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Mellanah
04-30-2014, 07:43 AM
There are a few agents I'm wanting to query, but one question has popped up several times that I'm struggling with: "Why are you the one to write this book?"

I write Fantasy, in this case about elves. It would be one thing if I was, say, a former lawyer writing a legal thriller. In the case of Fantasy, though, I'm not sure what the agent is looking for. I've always had a fascination with elves, but I've heard that such a statement is too general to answer the question.

Any suggestions? Am I just over thinking this?

katiemac
04-30-2014, 08:06 AM
Is this something you are seeing on agent websites as a specific question to answer?

Generally speaking you only need to answer questions if the answers are relevant like, as you say, you have aligning experience. Wow them with a great query and I'd say this is one question to which you can forgo an answer.

Chris P
04-30-2014, 08:09 AM
I've only seen the "why are you the one to write this book?" with non-fiction. I've never seen any agent ask for it for fiction, and I can't imagine any agent is expecting only real-life elf sociologists to write about life in the elven world.

Becca C.
04-30-2014, 09:23 AM
I think if you had experience really relevant to what you're writing about, even in fiction, it would be worth it to mention, like your lawyer example. But I doubt an agent would expect you to have real life experience with elves -- and they'd probably think you're crazy if you tried to say you did :P

I would just wow them with a great query, like katiemac said. Forget that question.

Jo Zebedee
04-30-2014, 11:01 AM
My agent asked this question and in responding to it my query became more passionate than it had been before. So, I suppose - what was it about the book that made you passionate about writing it? Given that it'll have consumed part of your life for xyz time. What is it in your book resonated with you so much that you wanted to do that? The response doesn't always have to be that you're the leading Uk expert on elf-like ear formations. ;) :)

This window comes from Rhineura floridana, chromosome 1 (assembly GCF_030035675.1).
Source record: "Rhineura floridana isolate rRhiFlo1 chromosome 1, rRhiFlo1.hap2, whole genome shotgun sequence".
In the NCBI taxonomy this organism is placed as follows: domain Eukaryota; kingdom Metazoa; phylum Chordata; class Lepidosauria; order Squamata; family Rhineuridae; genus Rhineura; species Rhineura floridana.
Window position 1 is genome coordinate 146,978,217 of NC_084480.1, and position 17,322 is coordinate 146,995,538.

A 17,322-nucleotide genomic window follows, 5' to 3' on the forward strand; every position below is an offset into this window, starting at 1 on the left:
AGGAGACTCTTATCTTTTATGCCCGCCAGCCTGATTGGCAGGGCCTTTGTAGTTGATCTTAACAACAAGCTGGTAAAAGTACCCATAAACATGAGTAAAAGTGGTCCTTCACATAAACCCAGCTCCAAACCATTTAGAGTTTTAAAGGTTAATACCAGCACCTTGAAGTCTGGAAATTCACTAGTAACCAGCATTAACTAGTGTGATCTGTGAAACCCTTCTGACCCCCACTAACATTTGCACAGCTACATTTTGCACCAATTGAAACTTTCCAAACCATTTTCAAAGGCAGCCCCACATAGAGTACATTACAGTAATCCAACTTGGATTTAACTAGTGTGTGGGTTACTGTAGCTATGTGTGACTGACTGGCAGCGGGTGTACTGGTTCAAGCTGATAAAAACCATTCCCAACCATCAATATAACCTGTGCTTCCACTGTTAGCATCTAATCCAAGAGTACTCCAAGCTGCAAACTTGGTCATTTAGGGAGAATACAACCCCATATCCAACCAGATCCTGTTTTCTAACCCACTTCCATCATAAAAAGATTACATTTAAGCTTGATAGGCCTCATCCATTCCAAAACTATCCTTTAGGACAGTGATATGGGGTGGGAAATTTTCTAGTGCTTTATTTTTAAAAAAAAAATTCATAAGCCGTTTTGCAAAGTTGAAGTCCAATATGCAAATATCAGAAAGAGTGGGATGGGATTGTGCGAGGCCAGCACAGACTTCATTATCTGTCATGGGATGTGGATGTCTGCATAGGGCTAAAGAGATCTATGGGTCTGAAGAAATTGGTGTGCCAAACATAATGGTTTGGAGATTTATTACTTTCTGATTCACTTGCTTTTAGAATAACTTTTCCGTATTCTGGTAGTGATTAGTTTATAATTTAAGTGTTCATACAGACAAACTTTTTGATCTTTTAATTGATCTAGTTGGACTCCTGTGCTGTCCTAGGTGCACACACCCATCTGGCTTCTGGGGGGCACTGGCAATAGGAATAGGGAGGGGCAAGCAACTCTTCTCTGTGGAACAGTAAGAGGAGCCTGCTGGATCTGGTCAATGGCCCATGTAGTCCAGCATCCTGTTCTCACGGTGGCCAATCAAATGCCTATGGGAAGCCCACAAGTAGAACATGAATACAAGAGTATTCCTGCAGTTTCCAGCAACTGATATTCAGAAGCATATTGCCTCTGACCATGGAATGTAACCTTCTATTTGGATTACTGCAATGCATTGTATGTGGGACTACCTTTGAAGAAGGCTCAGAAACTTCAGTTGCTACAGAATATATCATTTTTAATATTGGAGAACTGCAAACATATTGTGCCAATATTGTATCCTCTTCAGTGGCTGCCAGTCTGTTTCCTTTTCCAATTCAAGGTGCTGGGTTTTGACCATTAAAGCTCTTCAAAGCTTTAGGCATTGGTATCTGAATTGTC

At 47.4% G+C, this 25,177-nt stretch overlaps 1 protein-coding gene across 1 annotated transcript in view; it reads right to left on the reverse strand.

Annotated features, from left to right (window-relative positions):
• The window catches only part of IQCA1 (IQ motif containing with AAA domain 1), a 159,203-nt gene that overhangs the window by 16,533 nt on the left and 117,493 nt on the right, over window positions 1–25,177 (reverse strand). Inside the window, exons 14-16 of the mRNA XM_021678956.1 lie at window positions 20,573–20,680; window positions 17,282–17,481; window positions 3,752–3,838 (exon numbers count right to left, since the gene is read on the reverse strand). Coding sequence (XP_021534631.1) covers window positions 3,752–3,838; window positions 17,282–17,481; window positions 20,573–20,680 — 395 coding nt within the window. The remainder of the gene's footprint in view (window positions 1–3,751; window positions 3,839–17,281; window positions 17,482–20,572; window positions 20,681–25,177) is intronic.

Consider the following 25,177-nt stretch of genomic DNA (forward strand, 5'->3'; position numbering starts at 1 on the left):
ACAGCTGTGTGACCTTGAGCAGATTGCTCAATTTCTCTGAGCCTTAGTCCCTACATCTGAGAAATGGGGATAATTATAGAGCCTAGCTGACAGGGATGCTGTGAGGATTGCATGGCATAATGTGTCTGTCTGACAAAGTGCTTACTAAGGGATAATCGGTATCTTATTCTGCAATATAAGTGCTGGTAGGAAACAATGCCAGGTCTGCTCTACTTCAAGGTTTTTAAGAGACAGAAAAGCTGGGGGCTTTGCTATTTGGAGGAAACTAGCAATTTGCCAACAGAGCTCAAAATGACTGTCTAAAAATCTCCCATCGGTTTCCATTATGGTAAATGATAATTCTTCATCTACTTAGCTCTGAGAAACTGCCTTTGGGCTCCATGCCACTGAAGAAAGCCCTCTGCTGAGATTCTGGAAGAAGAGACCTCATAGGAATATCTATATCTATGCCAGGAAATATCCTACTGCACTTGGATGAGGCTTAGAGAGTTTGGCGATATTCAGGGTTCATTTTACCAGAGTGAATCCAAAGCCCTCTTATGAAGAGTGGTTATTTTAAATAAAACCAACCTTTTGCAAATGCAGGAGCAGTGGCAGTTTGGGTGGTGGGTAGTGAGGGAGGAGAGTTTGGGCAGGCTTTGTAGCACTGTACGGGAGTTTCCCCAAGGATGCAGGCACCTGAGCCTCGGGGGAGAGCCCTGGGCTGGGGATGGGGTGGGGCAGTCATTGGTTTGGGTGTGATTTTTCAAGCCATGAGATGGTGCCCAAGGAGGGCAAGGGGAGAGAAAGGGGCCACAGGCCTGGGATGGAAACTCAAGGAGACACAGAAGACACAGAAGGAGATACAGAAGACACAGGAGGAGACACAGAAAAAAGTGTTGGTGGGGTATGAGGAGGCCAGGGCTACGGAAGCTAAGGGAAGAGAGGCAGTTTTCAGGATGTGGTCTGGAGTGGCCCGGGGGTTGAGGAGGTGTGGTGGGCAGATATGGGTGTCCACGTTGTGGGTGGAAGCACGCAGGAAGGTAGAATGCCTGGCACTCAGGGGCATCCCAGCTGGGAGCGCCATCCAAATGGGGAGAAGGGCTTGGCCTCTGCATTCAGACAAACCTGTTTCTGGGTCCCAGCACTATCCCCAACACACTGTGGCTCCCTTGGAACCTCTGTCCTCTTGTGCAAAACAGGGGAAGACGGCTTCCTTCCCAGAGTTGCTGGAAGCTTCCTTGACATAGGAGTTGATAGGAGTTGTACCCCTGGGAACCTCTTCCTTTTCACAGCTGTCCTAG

Mellanah
04-30-2014, 05:22 PM
Thanks, everyone. I also thought this was something optional to include only if relevant, so I've been surprised to see it pop up a couple of times. I guess I'll just leave it off and see how it goes.

Niiicola
04-30-2014, 05:23 PM
I can't imagine any agent is expecting only real-life elf sociologists to write about life in the elven world.
*tucks elf sociology Ph.D. diploma back in pocket and wanders off muttering*

mommygoth
04-30-2014, 05:27 PM
There are a few agents I'm wanting to query, but one question has popped up several times that I'm struggling with: "Why are you the one to write this book?"

I write Fantasy, in this case about elves. It would be one thing if I was, say, a former lawyer writing a legal thriller. In the case of Fantasy, though, I'm not sure what the agent is looking for. I've always had a fascination with elves, but I've heard that such a statement is too general to answer the question.

Any suggestions? Am I just over thinking this?

Did you start reading fantasy fiction as a child? Did reading about the elves in LOTR or some other books make you put on fake pointy ears and role play? Is it a genre you've read your whole life? I think any of those things could speak to why you should be the one to write this book.

ap123
04-30-2014, 05:35 PM
I have seen this question on several agent websites and interviews.

Personally, if I don't have something fabulously specific (your example of a lawyer writing a thriller is a good one), I don't waste space answering. If a bio is insisted upon, I give a very brief one sentence blip that lets them know I don't have credentials *without spelling it out.* They'll notice what isn't listed.

Honestly, I don't recommend writing how you always loved to read, loved fantasy, etc. You've got 250 words for your query letter. 250 words to pitch your manuscript and stand out. My .02 is not to waste 75 of those words telling the agent about something that doesn't make them say, "I must see more of THIS story." :)

kenpochick
04-30-2014, 05:43 PM
I wouldn't talk about it at all. In non-fiction it's crucial to establish your credentials, but it's fantasy. You write it because you like it.

Mellanah
05-01-2014, 09:53 PM
There is one thing I've thought about adding, but I'm not sure if it would help or hurt. I'm a pagan, and there is a lot of belief about non-humans in pagan culture. It's what got me started thinking about what might happen if the elves were real. My MC is a half-blood leaving Earth to find her elven father, and there is a lot in the book about the problems caused by half-bloods. My experiences as a pagan really shape a lot. But...I'm not sure if not being Christian would be a turn off for agents. I don't want to disqualify myself because of my religion.

Becca C.
05-01-2014, 10:17 PM
There is one thing I've thought about adding, but I'm not sure if it would help or hurt. I'm a pagan, and there is a lot of belief about non-humans in pagan culture. It's what got me started thinking about what might happen if the elves were real. My MC is a half-blood leaving Earth to find her elven father, and there is a lot in the book about the problems caused by half-bloods. My experiences as a pagan really shape a lot. But...I'm not sure if not being Christian would be a turn off for agents. I don't want to disqualify myself because of my religion.